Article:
Many eyes are paying attention to what is happening in Massachusetts with the Open Format requirement. Good coverage is available via several blogs, in which Bob Sutor’s blog is probably the most complete and up to date.
One of the things I would like to spread a lot more than it is known is the fact that we have very similar requirements in Chile to the ones being put forward in Massachsetts’ Enterprise Technical Reference Model. The requirements are defined in the supreme decree number 77 and supreme decree number 81 (both available in spanish only), issued in the context of the State Reform and Modernization project.
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We have become used to think of DRM-related laws in terms of one-sided issues that consider only the publishers and completely ignore the general public as well as the potential authors of new material. The EUCD, DMCA and other implementations of the WIPO Performances and Phonograms Treaty.
Reading the articles on PRM as the next step by Ed Felten, about how the reasons put forward to justify DRM-related laws have shifted, I started reasoning about what such a law should look like. So, here I present some thoughts on what a law regarding DRM, that really considers the general public (society) and potential new authors, should look like.
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Drivers for Graphic Cards has been a pain in the ass for open source communities. Since the market is still evolving very fast, the vendors are reluctant to give any information to their competitors. The problem is that they consider open source drivers to be one way of giving away information. I will not comment on that one right here, just mention it as a fact: vendors have been very reluctant to deliver open source drivers or even information to others who would be able to create those drivers. Hence, the end-user in most cases has the choice of using a less-featurefull, lower-performance but open source driver or to use a binary-only driver provided by the vendor.
The open source driver is generally of lower performance because of the lack of information, making it difficult for the programmers to make use of the hardware capabilities. They need to go through a long and difficult process of reverse engineering in order to guess the way the hardware works.
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The 2006 OSS Watch Survey is available (you may also take a look at the executive summary). This survey studies the usage of Open Source Software (FLOSS) in Higher Education (HE) and Further Education (FE) institutions in the UK. The previous survey was from 2003 and some improvements have been made. This time, 23 institutions answered the questions.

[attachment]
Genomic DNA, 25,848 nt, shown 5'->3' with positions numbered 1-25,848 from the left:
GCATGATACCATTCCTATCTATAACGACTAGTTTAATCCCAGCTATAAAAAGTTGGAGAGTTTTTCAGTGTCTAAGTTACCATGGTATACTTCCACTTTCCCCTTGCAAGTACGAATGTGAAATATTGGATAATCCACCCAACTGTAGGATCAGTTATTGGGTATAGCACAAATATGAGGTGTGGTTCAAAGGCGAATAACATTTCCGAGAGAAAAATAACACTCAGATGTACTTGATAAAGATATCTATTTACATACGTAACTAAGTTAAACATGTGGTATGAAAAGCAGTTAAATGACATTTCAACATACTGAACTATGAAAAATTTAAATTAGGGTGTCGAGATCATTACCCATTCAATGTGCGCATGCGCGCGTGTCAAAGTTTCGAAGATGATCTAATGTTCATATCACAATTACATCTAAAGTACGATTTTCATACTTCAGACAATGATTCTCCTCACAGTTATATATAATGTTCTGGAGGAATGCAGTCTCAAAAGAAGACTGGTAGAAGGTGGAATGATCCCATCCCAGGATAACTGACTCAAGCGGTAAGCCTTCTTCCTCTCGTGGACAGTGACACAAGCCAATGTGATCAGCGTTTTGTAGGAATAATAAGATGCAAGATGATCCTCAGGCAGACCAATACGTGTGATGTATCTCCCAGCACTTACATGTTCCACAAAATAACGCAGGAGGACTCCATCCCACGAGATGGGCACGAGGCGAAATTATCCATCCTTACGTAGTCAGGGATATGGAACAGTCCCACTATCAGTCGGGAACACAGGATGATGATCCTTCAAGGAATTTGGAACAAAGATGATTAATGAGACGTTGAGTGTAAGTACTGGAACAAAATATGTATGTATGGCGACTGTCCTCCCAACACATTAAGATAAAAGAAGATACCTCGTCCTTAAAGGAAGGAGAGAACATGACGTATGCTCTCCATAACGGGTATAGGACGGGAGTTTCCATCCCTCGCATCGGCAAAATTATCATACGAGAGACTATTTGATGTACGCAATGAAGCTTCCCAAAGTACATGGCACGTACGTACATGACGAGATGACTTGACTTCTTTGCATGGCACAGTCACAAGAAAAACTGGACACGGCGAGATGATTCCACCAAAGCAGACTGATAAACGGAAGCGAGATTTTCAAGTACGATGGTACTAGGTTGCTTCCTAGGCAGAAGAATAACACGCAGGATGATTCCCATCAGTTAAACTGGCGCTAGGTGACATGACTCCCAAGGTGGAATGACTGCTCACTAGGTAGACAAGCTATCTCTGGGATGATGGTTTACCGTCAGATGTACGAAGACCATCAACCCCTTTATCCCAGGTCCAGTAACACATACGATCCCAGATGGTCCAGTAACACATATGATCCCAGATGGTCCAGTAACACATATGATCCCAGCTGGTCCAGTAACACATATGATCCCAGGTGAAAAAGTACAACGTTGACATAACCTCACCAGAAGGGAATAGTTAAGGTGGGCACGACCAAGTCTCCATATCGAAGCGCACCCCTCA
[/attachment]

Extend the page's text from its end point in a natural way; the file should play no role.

The study not only looks at the usage but also into the reasons behind it, contribution to the OSS community and others. Contrary to the 2003 version, this time the vendor lock-in was said to be an issue among the institutions. The study is definitively worth a look.
One of the results states that 56% of the FE institutions use Moodle. This is consistent with the feeling you get about the issue here in Chile, but I would not be surprised that the usage percentage would be higher here (mostly because of the lack of legacy systems and because licensing costs tend to have a greater impact).
Thiru Balasubramaniam writes an interesting entry about Public Domain and Open Standards. The position of Chile is particularly interesting, since our delegate gave an impassioned defence of why WIPO should engage in further examination of proposals to “consider the protection of the public domain within WIPO’s normative processes” and to draw “up proposals and models for the protection and identification of, and access to, the contents of the public domain”. However, the laws governing the country do not consider such an agenda. The following are the main points:
- There are no exceptions related to disability of certain users
- There is no right to private copies
- There is no specific exception for libraries
- Exceptions for educational development are excessively restrictive
- Right of illustration has been derogated
- Right of quotation has been excessively restricted through a regulation
The details of this schizophrenia are explained in a public letter (spanish version also available). It is to hope that the face shown to the outside world will have an impact on how the law regulates the life inside the country. It is a step in the right direction to have this new speech, so at least somebody has the right intentions. Let us hope that somebody will prevail. At least that somebody has a lot of support on the part of civil society.